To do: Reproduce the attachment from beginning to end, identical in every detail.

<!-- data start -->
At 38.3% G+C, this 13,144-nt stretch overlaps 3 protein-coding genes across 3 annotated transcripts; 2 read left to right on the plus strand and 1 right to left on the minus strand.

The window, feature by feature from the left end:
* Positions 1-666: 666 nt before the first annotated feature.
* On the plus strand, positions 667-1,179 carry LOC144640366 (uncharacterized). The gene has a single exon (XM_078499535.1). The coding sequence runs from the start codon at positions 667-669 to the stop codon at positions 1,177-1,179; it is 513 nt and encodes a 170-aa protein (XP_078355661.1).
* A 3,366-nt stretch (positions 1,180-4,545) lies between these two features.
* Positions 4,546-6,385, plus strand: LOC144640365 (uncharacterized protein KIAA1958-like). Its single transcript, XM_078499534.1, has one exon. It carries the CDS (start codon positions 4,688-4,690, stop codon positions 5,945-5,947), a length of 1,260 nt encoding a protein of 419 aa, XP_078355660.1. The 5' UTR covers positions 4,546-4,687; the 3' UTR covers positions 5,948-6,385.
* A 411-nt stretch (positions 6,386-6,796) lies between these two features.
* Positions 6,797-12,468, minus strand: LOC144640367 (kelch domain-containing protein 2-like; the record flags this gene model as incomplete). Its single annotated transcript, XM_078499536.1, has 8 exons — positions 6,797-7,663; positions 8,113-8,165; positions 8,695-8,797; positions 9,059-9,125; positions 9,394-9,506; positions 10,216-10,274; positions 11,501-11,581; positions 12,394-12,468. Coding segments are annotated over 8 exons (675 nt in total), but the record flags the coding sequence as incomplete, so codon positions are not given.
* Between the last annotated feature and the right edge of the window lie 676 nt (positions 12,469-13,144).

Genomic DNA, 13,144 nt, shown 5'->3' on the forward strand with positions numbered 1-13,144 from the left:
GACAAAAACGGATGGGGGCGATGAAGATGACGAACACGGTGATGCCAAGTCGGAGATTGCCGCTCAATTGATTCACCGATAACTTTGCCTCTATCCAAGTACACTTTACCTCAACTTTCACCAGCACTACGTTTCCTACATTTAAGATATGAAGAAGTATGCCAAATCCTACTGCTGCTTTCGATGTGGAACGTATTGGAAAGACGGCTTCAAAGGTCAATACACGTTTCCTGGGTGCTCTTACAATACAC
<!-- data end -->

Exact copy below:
At 38.3% G+C, this 13,144-nt stretch overlaps 3 protein-coding genes across 3 annotated transcripts; 2 read left to right on the plus strand and 1 right to left on the minus strand.

The window, feature by feature from the left end:
* Positions 1-666: 666 nt before the first annotated feature.
* On the plus strand, positions 667-1,179 carry LOC144640366 (uncharacterized). The gene has a single exon (XM_078499535.1). The coding sequence runs from the start codon at positions 667-669 to the stop codon at positions 1,177-1,179; it is 513 nt and encodes a 170-aa protein (XP_078355661.1).
* A 3,366-nt stretch (positions 1,180-4,545) lies between these two features.
* Positions 4,546-6,385, plus strand: LOC144640365 (uncharacterized protein KIAA1958-like). Its single transcript, XM_078499534.1, has one exon. It carries the CDS (start codon positions 4,688-4,690, stop codon positions 5,945-5,947), a length of 1,260 nt encoding a protein of 419 aa, XP_078355660.1. The 5' UTR covers positions 4,546-4,687; the 3' UTR covers positions 5,948-6,385.
* A 411-nt stretch (positions 6,386-6,796) lies between these two features.
* Positions 6,797-12,468, minus strand: LOC144640367 (kelch domain-containing protein 2-like; the record flags this gene model as incomplete). Its single annotated transcript, XM_078499536.1, has 8 exons — positions 6,797-7,663; positions 8,113-8,165; positions 8,695-8,797; positions 9,059-9,125; positions 9,394-9,506; positions 10,216-10,274; positions 11,501-11,581; positions 12,394-12,468. Coding segments are annotated over 8 exons (675 nt in total), but the record flags the coding sequence as incomplete, so codon positions are not given.
* Between the last annotated feature and the right edge of the window lie 676 nt (positions 12,469-13,144).

Genomic DNA, 13,144 nt, shown 5'->3' on the forward strand with positions numbered 1-13,144 from the left:
GACAAAAACGGATGGGGGCGATGAAGATGACGAACACGGTGATGCCAAGTCGGAGATTGCCGCTCAATTGATTCACCGATAACTTTGCCTCTATCCAAGTACACTTTACCTCAACTTTCACCAGCACTACGTTTCCTACATTTAAGATATGAAGAAGTATGCCAAATCCTACTGCTGCTTTCGATGTGGAACGTATTGGAAAGACGGCTTCAAAGGTCAATACACGTTTCCTGGGTGCTCTTACAATACAC